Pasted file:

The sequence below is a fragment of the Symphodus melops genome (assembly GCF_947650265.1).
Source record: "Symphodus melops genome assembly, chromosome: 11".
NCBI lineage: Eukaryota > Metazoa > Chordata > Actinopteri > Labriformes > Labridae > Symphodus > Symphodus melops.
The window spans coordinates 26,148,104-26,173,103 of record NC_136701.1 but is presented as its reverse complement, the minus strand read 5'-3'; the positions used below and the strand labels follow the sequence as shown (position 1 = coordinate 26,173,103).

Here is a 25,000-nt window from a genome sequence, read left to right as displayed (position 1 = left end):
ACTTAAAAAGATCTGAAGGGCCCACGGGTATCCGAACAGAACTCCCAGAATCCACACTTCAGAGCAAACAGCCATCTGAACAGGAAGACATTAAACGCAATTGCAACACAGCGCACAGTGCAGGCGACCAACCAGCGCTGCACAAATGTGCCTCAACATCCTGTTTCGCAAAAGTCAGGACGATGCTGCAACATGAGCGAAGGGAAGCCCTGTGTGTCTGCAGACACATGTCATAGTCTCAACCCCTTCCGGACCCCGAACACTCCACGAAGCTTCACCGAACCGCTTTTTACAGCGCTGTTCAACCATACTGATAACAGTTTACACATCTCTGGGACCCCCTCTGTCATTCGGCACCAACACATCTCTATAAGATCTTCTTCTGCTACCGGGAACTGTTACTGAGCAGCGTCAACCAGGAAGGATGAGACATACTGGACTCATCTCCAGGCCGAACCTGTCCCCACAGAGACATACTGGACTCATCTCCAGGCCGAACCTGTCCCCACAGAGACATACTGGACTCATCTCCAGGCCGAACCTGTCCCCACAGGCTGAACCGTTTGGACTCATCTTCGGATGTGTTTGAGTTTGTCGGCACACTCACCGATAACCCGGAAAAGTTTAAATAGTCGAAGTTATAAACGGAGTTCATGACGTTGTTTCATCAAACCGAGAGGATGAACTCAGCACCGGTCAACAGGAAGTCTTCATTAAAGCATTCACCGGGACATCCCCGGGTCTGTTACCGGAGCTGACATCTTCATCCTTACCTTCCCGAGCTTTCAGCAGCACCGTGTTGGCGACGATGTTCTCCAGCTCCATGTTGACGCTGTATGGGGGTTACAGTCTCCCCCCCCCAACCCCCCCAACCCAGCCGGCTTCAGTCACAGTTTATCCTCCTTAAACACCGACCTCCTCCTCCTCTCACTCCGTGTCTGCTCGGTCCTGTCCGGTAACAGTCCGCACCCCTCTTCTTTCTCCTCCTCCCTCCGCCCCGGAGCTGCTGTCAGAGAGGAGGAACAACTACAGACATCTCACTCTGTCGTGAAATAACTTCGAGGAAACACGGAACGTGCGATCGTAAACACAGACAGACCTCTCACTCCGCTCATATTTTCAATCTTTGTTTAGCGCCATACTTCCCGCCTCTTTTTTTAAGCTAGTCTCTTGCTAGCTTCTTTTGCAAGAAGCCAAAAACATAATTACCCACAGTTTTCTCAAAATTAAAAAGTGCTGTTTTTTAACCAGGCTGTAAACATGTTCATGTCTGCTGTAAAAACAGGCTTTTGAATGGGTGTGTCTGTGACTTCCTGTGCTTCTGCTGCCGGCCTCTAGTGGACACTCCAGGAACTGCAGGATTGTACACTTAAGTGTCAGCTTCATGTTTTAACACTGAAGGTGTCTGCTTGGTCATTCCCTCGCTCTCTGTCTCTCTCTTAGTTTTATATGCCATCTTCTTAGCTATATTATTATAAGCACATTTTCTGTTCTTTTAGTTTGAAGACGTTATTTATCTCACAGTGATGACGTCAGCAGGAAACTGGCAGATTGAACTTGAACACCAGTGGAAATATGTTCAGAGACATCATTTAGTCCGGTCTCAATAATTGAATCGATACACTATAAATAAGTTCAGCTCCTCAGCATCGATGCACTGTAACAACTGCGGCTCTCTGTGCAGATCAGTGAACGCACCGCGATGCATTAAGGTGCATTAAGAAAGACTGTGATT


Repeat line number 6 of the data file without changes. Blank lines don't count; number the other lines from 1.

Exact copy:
ACTTAAAAAGATCTGAAGGGCCCACGGGTATCCGAACAGAACTCCCAGAATCCACACTTCAGAGCAAACAGCCATCTGAACAGGAAGACATTAAACGCAATTGCAACACAGCGCACAGTGCAGGCGACCAACCAGCGCTGCACAAATGTGCCTCAACATCCTGTTTCGCAAAAGTCAGGACGATGCTGCAACATGAGCGAAGGGAAGCCCTGTGTGTCTGCAGACACATGTCATAGTCTCAACCCCTTCCGGACCCCGAACACTCCACGAAGCTTCACCGAACCGCTTTTTACAGCGCTGTTCAACCATACTGATAACAGTTTACACATCTCTGGGACCCCCTCTGTCATTCGGCACCAACACATCTCTATAAGATCTTCTTCTGCTACCGGGAACTGTTACTGAGCAGCGTCAACCAGGAAGGATGAGACATACTGGACTCATCTCCAGGCCGAACCTGTCCCCACAGAGACATACTGGACTCATCTCCAGGCCGAACCTGTCCCCACAGAGACATACTGGACTCATCTCCAGGCCGAACCTGTCCCCACAGGCTGAACCGTTTGGACTCATCTTCGGATGTGTTTGAGTTTGTCGGCACACTCACCGATAACCCGGAAAAGTTTAAATAGTCGAAGTTATAAACGGAGTTCATGACGTTGTTTCATCAAACCGAGAGGATGAACTCAGCACCGGTCAACAGGAAGTCTTCATTAAAGCATTCACCGGGACATCCCCGGGTCTGTTACCGGAGCTGACATCTTCATCCTTACCTTCCCGAGCTTTCAGCAGCACCGTGTTGGCGACGATGTTCTCCAGCTCCATGTTGACGCTGTATGGGGGTTACAGTCTCCCCCCCCCAACCCCCCCAACCCAGCCGGCTTCAGTCACAGTTTATCCTCCTTAAACACCGACCTCCTCCTCCTCTCACTCCGTGTCTGCTCGGTCCTGTCCGGTAACAGTCCGCACCCCTCTTCTTTCTCCTCCTCCCTCCGCCCCGGAGCTGCTGTCAGAGAGGAGGAACAACTACAGACATCTCACTCTGTCGTGAAATAACTTCGAGGAAACACGGAACGTGCGATCGTAAACACAGACAGACCTCTCACTCCGCTCATATTTTCAATCTTTGTTTAGCGCCATACTTCCCGCCTCTTTTTTTAAGCTAGTCTCTTGCTAGCTTCTTTTGCAAGAAGCCAAAAACATAATTACCCACAGTTTTCTCAAAATTAAAAAGTGCTGTTTTTTAACCAGGCTGTAAACATGTTCATGTCTGCTGTAAAAACAGGCTTTTGAATGGGTGTGTCTGTGACTTCCTGTGCTTCTGCTGCCGGCCTCTAGTGGACACTCCAGGAACTGCAGGATTGTACACTTAAGTGTCAGCTTCATGTTTTAACACTGAAGGTGTCTGCTTGGTCATTCCCTCGCTCTCTGTCTCTCTCTTAGTTTTATATGCCATCTTCTTAGCTATATTATTATAAGCACATTTTCTGTTCTTTTAGTTTGAAGACGTTATTTATCTCACAGTGATGACGTCAGCAGGAAACTGGCAGATTGAACTTGAACACCAGTGGAAATATGTTCAGAGACATCATTTAGTCCGGTCTCAATAATTGAATCGATACACTATAAATAAGTTCAGCTCCTCAGCATCGATGCACTGTAACAACTGCGGCTCTCTGTGCAGATCAGTGAACGCACCGCGATGCATTAAGGTGCATTAAGAAAGACTGTGATT